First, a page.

Football Leads Youth Sports Injuries
But Head Injuries Strike Many Other Young Athletes, Too
WebMD News Archive
July 26, 2007 -- Two new studies highlight the risk of youth sports injuries
that student athletes may experience on the playing field.
One of the new studies focuses on football injuries in high school and
college football players. The other study tracks traumatic head injuries in
Sports injuries can do more than sideline a player for a season. Some
injuries, including traumatic brain injuries, can have effects that last a
The bottom line: Don't play hurt, and don't try to shake off an injury to
get back in the game. Seek medical attention instead.
Football Injuries Studied
The new study on football injuries appears in The American Journal of
Football is the top scorer when it comes to racking up sport-related
injuries, according to the study. But high school and college players may face
very different injury risks.
Researchers found high school football players suffered more than half a
million injuries nationwide during the 2005-2006 season. And they were more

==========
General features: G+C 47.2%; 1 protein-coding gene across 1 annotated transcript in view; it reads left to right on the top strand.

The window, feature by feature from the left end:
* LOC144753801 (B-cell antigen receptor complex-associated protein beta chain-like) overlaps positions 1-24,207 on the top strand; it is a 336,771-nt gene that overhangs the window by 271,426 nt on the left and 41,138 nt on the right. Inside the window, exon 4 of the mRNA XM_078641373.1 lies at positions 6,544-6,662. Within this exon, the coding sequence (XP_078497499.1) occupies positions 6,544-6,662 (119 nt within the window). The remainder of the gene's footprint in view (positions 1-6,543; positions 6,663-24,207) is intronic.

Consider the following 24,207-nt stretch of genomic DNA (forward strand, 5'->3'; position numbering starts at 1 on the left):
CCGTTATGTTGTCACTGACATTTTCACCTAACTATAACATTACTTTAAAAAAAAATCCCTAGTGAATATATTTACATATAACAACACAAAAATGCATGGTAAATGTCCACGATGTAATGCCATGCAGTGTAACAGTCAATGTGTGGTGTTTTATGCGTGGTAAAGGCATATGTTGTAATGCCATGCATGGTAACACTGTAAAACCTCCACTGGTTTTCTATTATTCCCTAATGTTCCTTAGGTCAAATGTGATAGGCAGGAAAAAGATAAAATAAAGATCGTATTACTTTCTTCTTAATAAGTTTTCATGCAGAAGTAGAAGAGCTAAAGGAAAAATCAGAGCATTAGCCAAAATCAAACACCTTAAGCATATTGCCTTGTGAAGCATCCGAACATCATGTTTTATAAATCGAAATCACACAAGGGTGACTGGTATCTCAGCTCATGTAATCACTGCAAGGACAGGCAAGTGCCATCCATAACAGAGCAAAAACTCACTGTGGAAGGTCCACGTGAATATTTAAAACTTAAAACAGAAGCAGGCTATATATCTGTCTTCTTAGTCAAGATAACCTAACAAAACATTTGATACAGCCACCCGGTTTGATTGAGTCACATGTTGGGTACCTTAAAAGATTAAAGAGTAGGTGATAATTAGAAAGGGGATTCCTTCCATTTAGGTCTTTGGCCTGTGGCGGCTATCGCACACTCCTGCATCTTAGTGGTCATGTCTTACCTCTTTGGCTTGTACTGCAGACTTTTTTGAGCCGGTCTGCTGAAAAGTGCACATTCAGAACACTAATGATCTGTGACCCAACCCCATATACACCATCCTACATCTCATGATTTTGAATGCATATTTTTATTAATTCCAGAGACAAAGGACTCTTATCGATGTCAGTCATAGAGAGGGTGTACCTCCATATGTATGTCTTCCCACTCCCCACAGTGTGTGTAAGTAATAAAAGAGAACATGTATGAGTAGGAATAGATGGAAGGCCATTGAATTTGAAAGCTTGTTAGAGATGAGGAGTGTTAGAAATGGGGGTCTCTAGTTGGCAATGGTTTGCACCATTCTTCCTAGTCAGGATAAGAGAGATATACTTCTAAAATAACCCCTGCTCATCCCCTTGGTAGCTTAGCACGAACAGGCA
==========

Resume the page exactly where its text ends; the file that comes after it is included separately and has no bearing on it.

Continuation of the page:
likely to suffer season-ending injuries, such as fractures and concussions,
than those who play collegiate football.
But college football players were nearly twice as likely to become injured
during practice or a game compared with high school players.
Football is one of the most popular sports in the U.S. and is played by more
than 1 million high school athletes and 60,000 collegiate athletes.
Previous studies have shown that football has nearly twice the injury rate
as the next most popular sport, basketball. Yet researchers say this is the
first study to compare injuries among high school and collegiate football
players based on a national sample of more 100 high schools and 55
The study found four out of every 1,000 high school football exposures
resulted in an injury compared with eight out of every 1,000 collegiate
But high school football players suffered a greater proportion of serious,
season-ending injuries like broken bones and concussions, which accounted for
about 10% of all injuries among high school players.
Other findings of the study include:
- Linebackers and wide receivers were the positions most likely to suffer
season-ending injuries among high school players.
- Among college football players, offensive linemen suffered the most
injuries, but the running back position had the greatest proportion of injuries
for any one position.
- The most common injuries among both high school and college football
players were ligament sprains.
- The lower leg, ankle, and foot were the most commonly injured body parts